[I’ll be the first to admit that I’m not the epitome of prim and proper- heck, who really is nowadays? But looking around at the misguided youths of today *ahem drinking buddies*, I’m starting to think that Miss Manners might have been onto something.
While you may never need to know how to greet a duke or how to tell which fork is REALLY the oyster fork, knowing how to deal with people whom owe you money, how much to tip, and how to address the ever annoying licorice-in-teeth conundrum without being rude might actually come in handy in the real world. I’m not trying to be your mother – oh goodness, no – I’m just here to help you out of those little etiquette dilemmas. So here goes: a quick lesson in etiquette. The sh*t you might actually need to know]
One of my oldest childhood friends is getting married this Saturday and, quite frankly, I am horrified by the thought of attending his wedding. Not that I have anything against the lovebirds; on the contrary, I’m glad he’s happy. It’s just, well… I never know how to act at weddings. There are just too many unspoken rules, too many unanswered questions: What do I wear? Black? White? Should I go casual or dressy? What do I bring? Who do I bring? Can I bring someone? And so on.
It’s enough to keep you from going to the blasted wedding at all. Well, I’m here to speak those rules and answer those questions. Buckle up my lovelies…
Can I wear white? NO! Never, ever wear white to a wedding.
What about black? Yes, black is perfectly acceptable at weddings. In fact, most people do. As long as you keep from looking like part of a funeral procession, you should be fine.
How revealing can I get? Well, the way my book put it, “Don’t dress like you’re there to sell anything – Tupperware, insurance or yourself,” and I think that’s pretty darn good advice. Also if the ceremony happens to be in a place of worship, remember to keep yourself decent: spaghetti straps and tube tops should be covered up with a sweater/shawl.
Overdressed or Underdressed? When in doubt, always go for the overdressed. No one will say anything if you tell them that you just came from a really fancy party/lunch/meeting/whatever. However, if everyone is standing around sipping champagne and eating caviar in cocktail dresses and you roll in wearing jeans, expect a couple of glares.
The deal on dates:
Can I bring one? Well, it depends what your invite says. If the invitation names both you and your significant other, then he/she is allowed to come. If the invitation bears your name + “guest,” then you’re welcome to bring anyone, from your dorky lab partner to that hottie bartender you’ve been drooling over. If the invitation says your name and your name only, then it’s non-negotiable. The couple is inviting you alone and unless it’s absolutely crucial for you to bring a guest (and this also depends on how close you are to the couple to begin with), then don’t bother asking. This will put them in the awkward predicament of rejecting you flat out.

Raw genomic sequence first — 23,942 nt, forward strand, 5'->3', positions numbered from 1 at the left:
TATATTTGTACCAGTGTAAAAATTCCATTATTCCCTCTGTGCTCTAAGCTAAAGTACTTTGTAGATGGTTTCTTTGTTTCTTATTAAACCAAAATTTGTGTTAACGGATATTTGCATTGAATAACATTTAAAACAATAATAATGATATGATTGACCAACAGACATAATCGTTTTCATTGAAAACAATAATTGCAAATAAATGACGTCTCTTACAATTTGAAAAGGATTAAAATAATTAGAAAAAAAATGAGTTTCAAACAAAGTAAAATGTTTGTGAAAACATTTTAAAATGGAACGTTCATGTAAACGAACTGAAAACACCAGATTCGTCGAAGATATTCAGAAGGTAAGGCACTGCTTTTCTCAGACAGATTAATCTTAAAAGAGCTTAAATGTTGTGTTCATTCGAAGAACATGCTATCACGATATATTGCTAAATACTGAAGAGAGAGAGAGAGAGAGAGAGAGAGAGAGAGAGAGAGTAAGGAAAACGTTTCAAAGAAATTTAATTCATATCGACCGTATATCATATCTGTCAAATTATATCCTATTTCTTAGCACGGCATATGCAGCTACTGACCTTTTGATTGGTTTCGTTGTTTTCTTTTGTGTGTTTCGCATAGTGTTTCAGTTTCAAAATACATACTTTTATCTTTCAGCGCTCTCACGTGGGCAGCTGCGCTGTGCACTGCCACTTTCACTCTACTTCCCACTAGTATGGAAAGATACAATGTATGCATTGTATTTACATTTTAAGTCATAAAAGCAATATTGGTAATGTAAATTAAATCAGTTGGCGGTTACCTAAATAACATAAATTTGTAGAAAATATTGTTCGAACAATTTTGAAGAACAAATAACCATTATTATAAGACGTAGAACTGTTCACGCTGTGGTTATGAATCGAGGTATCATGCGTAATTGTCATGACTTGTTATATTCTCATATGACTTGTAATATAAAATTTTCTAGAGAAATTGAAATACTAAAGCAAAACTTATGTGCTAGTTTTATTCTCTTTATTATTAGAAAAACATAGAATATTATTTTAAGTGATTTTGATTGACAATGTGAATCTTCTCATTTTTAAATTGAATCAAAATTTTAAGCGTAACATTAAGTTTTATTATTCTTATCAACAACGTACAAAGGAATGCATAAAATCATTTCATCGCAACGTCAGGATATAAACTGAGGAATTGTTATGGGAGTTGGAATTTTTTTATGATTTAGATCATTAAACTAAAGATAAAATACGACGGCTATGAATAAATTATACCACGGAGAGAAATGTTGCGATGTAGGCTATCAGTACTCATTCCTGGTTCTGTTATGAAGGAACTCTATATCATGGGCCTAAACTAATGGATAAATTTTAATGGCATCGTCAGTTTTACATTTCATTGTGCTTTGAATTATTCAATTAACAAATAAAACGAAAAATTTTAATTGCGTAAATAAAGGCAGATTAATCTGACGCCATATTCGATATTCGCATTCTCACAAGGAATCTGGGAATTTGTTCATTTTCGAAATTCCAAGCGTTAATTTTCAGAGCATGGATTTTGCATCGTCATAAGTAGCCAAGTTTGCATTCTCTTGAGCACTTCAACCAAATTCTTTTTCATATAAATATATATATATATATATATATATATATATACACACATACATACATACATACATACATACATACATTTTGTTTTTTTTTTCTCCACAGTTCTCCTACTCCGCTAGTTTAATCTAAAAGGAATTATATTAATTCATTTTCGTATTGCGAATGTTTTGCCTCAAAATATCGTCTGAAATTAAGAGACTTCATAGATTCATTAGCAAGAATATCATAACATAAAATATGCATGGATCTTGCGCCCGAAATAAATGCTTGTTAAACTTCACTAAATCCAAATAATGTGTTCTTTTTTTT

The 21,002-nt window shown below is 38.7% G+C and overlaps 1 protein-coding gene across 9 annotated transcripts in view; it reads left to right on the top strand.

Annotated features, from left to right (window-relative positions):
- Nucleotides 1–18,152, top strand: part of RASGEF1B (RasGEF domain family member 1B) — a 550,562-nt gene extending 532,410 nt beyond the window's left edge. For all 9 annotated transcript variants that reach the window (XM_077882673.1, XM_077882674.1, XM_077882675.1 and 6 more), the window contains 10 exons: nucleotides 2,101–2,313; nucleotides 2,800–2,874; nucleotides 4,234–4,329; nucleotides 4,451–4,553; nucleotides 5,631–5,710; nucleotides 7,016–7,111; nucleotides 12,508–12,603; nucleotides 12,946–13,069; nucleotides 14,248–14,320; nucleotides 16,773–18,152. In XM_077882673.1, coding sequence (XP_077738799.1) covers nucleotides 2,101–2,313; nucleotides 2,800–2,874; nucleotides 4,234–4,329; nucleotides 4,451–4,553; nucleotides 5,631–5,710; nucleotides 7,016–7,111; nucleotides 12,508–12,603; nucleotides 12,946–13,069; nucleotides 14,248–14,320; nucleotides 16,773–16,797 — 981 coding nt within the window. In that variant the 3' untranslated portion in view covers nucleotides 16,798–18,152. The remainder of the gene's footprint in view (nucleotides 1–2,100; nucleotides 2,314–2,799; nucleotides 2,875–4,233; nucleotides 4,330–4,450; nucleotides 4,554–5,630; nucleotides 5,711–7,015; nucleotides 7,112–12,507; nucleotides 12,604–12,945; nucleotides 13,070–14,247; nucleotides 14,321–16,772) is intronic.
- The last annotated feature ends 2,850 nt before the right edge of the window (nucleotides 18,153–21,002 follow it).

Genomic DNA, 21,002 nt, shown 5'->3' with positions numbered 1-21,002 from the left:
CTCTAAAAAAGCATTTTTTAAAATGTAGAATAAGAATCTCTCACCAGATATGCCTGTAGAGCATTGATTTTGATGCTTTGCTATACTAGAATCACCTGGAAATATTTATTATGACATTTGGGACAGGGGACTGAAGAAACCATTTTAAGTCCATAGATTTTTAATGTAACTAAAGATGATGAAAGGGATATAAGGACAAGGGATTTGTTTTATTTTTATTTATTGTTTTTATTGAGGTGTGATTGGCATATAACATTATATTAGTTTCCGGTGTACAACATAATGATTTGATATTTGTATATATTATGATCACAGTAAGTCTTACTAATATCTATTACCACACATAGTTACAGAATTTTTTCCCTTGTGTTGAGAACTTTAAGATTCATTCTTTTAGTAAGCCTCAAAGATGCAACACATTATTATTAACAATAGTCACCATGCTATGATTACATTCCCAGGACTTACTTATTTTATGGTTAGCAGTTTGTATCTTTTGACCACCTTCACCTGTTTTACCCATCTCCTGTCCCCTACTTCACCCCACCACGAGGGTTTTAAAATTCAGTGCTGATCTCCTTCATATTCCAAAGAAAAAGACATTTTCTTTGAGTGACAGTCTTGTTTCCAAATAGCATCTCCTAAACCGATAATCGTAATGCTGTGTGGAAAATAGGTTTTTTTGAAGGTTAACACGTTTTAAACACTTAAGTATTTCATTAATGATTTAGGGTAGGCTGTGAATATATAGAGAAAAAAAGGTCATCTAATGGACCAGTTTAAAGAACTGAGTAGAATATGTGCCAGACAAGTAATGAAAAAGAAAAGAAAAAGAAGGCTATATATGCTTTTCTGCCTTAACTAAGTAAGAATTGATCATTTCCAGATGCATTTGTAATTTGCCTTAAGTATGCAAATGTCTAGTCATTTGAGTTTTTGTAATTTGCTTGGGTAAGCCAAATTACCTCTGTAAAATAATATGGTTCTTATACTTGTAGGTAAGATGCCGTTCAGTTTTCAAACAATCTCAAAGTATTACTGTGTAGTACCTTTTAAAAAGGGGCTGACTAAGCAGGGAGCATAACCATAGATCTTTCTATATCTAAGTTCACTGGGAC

Do I HAVE to bring one? Nope. Even if your invite allows it but you don’t want to bring the guy you’ve just started dating or you can’t find a date, you don’t have to bring anyone. Plus, it’s more fun flying solo anyway – you don’t have to worry about “babysitting” the new guy or introducing him to all your friends. And if you’re single, even better! What better way to meet guys than at a wedding? They already know some of the people you know and they’re less likely to be serial killers or drug dealers. Maybe you’ll even score with a couple of hot wedding crashers a la Owen Wilson (a girl can dream!).
Your presents will be your gift (Ha!):
What the hell do I give them? I remember how my mother used to freak out whenever she’d have to find her best-friend’s-half-brother’s–second-cousin’s-uncle’s-daughter a gift. I also remember telling her, “That’s why God made wedding registries.” But honestly, the wedding registry is definitely a win-win solution. Basically, the couple makes a wish-list of everything they need/want to start their new life together and it’s up to everyone else to cough up the gifts. This helps the couple because they get exactly what they ask for and it keeps you from showing up with a set of shot glasses (apparently married people don’t use those as often as we do….).
What if the couple isn’t registered anywhere? Well, then you’re screwed, aren’t you? Kidding. If the couple’s not registered, play it safe with a gift certificate or a check written out to the couple. The amount should be equal in value to how much they mean to you (seriously) or how well you know them, whatever comes out to more.
Is straight up cash acceptable? I’m not going to lie, I don’t see why not. I’ve done the “wads of bills (wads… who am I kidding?) in an envelope” before. Some couples even go around with money bags strictly for this purpose. It’s okay in most cases, but keep in mind who your recipients are – while some people will lap up the bills faster than a stripper during a lap dance, others might see this as a sign of disrespect.
Drinks in my cup:
Can I drink? It depends. Are you legal? Do your hosts care if you drink illegally? Just know that if you’re going to drink, try not to get piss drunk at someone else’s wedding. It’s rude, especially if you oh-so-classily get wasted before the ceremony. Or worse.. during!
Does open bar mean that I don’t have to tip? No.
So that’s all folks. And just in case you guys were wondering: I’m totally open to cash at my wedding (whenever that may be). Remember that.
And on a side note: I’d love to get your opinions on this feature. What do you guys want to hear about? Are there any topics you want to see featured on next week’s Miss Manners? Sound off in the Comments section!